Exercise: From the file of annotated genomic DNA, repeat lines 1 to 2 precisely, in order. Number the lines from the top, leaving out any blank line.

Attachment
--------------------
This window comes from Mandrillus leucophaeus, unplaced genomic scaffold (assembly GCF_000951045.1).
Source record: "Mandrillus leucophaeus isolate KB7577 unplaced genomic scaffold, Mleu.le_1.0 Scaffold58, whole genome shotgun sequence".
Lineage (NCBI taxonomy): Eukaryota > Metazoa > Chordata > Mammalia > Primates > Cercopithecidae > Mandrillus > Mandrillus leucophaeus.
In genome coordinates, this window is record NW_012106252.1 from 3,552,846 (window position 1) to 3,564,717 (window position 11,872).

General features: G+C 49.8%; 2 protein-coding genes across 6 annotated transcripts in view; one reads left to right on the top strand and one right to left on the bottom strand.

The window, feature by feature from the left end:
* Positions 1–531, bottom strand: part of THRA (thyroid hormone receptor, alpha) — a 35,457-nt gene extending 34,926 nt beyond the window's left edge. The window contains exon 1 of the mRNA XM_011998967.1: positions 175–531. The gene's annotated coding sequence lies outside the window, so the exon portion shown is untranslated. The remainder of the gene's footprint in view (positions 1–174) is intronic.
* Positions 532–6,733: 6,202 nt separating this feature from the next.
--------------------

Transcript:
This window comes from Mandrillus leucophaeus, unplaced genomic scaffold (assembly GCF_000951045.1).
Source record: "Mandrillus leucophaeus isolate KB7577 unplaced genomic scaffold, Mleu.le_1.0 Scaffold58, whole genome shotgun sequence".